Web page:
'The ingredients for madness': Author Grace M. Cho’s memoir on colonialism, food, and love
Food memories are known to be some of the most vivid. A single sip or bite can instantly transport you to the past. Researchers have found that these types of memories can also prove to be a powerful tool for putting past events in context.
Author Grace M. Cho uses this tool to illuminate the complex relationship she held with her mother and her mother’s mental health.
In this talk presented by Elliot Bay Book Company, Cho discusses her new book Tastes Like War. The novel is “part food memoir, part sociological investigation," and examines Cho’s quest to understand her mother’s assent into schizophrenia by investigating the personal and historical events that contributed to it. By learning to cook her mother’s childhood meals, Cho discovers “not only the things that broke the brilliant, complicated woman who raised her—but also the things that kept her alive.”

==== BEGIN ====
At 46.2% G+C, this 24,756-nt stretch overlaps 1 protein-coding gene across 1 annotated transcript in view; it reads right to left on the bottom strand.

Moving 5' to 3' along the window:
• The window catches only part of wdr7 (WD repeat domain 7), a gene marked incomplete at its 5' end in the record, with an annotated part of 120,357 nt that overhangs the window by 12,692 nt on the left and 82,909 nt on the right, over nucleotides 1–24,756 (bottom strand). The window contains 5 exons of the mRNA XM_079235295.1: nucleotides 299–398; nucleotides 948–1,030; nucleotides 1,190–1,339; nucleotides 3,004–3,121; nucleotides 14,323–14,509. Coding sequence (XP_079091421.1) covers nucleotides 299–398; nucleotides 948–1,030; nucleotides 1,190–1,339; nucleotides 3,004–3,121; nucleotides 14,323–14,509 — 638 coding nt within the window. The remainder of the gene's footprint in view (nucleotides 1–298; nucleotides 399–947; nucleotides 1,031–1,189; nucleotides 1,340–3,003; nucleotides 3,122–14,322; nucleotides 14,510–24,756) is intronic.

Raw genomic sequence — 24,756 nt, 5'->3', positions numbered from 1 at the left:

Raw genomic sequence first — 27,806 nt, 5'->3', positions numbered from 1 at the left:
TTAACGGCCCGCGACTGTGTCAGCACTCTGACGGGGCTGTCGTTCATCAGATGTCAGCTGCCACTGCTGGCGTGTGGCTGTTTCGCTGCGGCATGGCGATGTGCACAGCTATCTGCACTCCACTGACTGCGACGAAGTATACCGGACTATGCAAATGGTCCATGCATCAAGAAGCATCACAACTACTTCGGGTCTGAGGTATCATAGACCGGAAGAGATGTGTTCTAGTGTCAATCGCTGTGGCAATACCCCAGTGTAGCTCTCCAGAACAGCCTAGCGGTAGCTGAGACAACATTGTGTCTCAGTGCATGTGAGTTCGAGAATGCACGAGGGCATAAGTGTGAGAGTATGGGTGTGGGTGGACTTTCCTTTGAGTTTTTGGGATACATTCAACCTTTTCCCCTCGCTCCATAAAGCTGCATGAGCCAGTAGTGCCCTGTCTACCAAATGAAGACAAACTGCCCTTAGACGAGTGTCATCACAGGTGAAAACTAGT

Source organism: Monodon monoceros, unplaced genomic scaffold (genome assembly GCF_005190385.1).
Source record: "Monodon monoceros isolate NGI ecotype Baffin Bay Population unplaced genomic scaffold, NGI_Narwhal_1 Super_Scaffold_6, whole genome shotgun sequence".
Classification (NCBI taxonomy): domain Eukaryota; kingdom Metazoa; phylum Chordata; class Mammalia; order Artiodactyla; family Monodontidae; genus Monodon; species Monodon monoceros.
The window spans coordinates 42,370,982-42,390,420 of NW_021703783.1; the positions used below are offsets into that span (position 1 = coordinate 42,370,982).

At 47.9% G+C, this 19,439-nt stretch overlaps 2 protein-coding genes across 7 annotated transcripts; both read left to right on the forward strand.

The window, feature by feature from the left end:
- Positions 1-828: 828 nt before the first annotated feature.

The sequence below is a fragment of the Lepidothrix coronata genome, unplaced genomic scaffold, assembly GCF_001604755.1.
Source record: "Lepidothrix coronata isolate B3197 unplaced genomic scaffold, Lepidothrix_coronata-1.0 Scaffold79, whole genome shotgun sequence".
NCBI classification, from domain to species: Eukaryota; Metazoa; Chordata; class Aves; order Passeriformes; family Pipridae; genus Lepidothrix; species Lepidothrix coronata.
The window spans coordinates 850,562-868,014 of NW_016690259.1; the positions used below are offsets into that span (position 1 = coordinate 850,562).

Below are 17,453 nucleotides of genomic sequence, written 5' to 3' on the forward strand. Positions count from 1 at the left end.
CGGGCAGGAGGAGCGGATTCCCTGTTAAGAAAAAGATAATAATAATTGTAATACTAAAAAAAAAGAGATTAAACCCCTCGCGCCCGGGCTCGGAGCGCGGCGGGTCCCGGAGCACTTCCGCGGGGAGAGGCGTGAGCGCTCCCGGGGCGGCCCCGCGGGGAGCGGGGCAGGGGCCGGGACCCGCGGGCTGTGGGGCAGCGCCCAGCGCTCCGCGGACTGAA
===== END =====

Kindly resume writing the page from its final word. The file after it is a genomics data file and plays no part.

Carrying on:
Cho was joined in conversation by Elliot Bay Book Company’s Karen Maeda Allman. Together they discuss Cho’s upbringing in Chehalis, Washington, and the instances of xenophobia her family faced as Korean-Americans. Cho aims to shed a light on how mental illness is a social problem as much as a biological disease.
Grace M. Cho is the author of Haunting the Korean Diaspora: Shame, Secrecy, and the Forgotten War, which received a 2010 book award from the American Sociological Association. Her writings have appeared in journals such as the New Inquiry, Poem Memoir Story, Contexts, Gastronomica, Feminist Studies, WSQ, and Qualitative Inquiry. She is an associate professor of sociology and anthropology at the College of Staten Island, CUNY.
This virtual talk was present by Elliot Bay Book Company on June 10.
Please note: This recording contains unedited language of an adult nature.